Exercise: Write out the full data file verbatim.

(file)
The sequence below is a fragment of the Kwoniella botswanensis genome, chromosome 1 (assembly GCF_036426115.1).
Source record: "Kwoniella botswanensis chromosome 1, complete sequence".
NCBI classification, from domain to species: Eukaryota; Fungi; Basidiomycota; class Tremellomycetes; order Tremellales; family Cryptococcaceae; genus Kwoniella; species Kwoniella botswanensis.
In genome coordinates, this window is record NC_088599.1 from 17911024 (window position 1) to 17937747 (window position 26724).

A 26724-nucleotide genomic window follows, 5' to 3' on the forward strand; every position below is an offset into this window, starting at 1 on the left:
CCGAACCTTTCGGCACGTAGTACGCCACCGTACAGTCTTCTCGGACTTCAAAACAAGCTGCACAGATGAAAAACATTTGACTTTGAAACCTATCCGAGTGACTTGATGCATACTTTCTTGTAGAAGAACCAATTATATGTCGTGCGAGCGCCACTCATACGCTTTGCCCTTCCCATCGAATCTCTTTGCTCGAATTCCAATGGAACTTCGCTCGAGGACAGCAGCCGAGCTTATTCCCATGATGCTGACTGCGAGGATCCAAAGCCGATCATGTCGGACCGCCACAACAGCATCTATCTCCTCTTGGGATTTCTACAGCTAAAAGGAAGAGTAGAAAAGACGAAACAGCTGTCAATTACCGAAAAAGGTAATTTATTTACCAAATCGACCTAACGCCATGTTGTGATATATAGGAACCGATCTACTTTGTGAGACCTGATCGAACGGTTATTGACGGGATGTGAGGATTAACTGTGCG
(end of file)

The sequence below is a fragment of the Kwoniella botswanensis genome, chromosome 1 (assembly GCF_036426115.1).
Source record: "Kwoniella botswanensis chromosome 1, complete sequence".
NCBI classification, from domain to species: Eukaryota; Fungi; Basidiomycota; class Tremellomycetes; order Tremellales; family Cryptococcaceae; genus Kwoniella; species Kwoniella botswanensis.
In genome coordinates, this window is record NC_088599.1 from 17911024 (window position 1) to 17937747 (window position 26724).

A 26724-nucleotide genomic window follows, 5' to 3' on the forward strand; every position below is an offset into this window, starting at 1 on the left:
CCGAACCTTTCGGCACGTAGTACGCCACCGTACAGTCTTCTCGGACTTCAAAACAAGCTGCACAGATGAAAAACATTTGACTTTGAAACCTATCCGAGTGACTTGATGCATACTTTCTTGTAGAAGAACCAATTATATGTCGTGCGAGCGCCACTCATACGCTTTGCCCTTCCCATCGAATCTCTTTGCTCGAATTCCAATGGAACTTCGCTCGAGGACAGCAGCCGAGCTTATTCCCATGATGCTGACTGCGAGGATCCAAAGCCGATCATGTCGGACCGCCACAACAGCATCTATCTCCTCTTGGGATTTCTACAGCTAAAAGGAAGAGTAGAAAAGACGAAACAGCTGTCAATTACCGAAAAAGGTAATTTATTTACCAAATCGACCTAACGCCATGTTGTGATATATAGGAACCGATCTACTTTGTGAGACCTGATCGAACGGTTATTGACGGGATGTGAGGATTAACTGTGCG